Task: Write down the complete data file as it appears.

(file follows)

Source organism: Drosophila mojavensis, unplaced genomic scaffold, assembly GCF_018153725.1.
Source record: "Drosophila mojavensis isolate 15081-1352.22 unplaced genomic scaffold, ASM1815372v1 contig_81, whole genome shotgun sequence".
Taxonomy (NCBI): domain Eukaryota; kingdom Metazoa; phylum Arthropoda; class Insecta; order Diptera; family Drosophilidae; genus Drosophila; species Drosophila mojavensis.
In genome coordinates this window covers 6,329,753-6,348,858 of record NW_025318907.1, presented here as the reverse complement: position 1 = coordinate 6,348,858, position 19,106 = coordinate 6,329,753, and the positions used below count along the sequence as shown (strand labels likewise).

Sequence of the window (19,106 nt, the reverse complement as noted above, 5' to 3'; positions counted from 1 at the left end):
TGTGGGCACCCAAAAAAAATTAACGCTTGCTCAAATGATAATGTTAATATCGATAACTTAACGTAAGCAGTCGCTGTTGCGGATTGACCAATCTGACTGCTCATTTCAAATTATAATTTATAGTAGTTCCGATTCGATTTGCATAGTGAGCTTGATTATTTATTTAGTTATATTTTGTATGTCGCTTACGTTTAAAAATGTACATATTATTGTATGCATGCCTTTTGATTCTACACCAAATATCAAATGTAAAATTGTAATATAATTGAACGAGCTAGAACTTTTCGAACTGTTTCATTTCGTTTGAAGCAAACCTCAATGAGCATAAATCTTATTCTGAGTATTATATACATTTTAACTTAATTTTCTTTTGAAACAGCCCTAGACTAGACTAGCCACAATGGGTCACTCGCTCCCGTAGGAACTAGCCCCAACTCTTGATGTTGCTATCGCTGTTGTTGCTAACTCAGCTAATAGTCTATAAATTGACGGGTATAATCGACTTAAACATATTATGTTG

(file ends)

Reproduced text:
Source organism: Drosophila mojavensis, unplaced genomic scaffold, assembly GCF_018153725.1.
Source record: "Drosophila mojavensis isolate 15081-1352.22 unplaced genomic scaffold, ASM1815372v1 contig_81, whole genome shotgun sequence".
Taxonomy (NCBI): domain Eukaryota; kingdom Metazoa; phylum Arthropoda; class Insecta; order Diptera; family Drosophilidae; genus Drosophila; species Drosophila mojavensis.
In genome coordinates this window covers 6,329,753-6,348,858 of record NW_025318907.1, presented here as the reverse complement: position 1 = coordinate 6,348,858, position 19,106 = coordinate 6,329,753, and the positions used below count along the sequence as shown (strand labels likewise).

Sequence of the window (19,106 nt, the reverse complement as noted above, 5' to 3'; positions counted from 1 at the left end):
TGTGGGCACCCAAAAAAAATTAACGCTTGCTCAAATGATAATGTTAATATCGATAACTTAACGTAAGCAGTCGCTGTTGCGGATTGACCAATCTGACTGCTCATTTCAAATTATAATTTATAGTAGTTCCGATTCGATTTGCATAGTGAGCTTGATTATTTATTTAGTTATATTTTGTATGTCGCTTACGTTTAAAAATGTACATATTATTGTATGCATGCCTTTTGATTCTACACCAAATATCAAATGTAAAATTGTAATATAATTGAACGAGCTAGAACTTTTCGAACTGTTTCATTTCGTTTGAAGCAAACCTCAATGAGCATAAATCTTATTCTGAGTATTATATACATTTTAACTTAATTTTCTTTTGAAACAGCCCTAGACTAGACTAGCCACAATGGGTCACTCGCTCCCGTAGGAACTAGCCCCAACTCTTGATGTTGCTATCGCTGTTGTTGCTAACTCAGCTAATAGTCTATAAATTGACGGGTATAATCGACTTAAACATATTATGTTG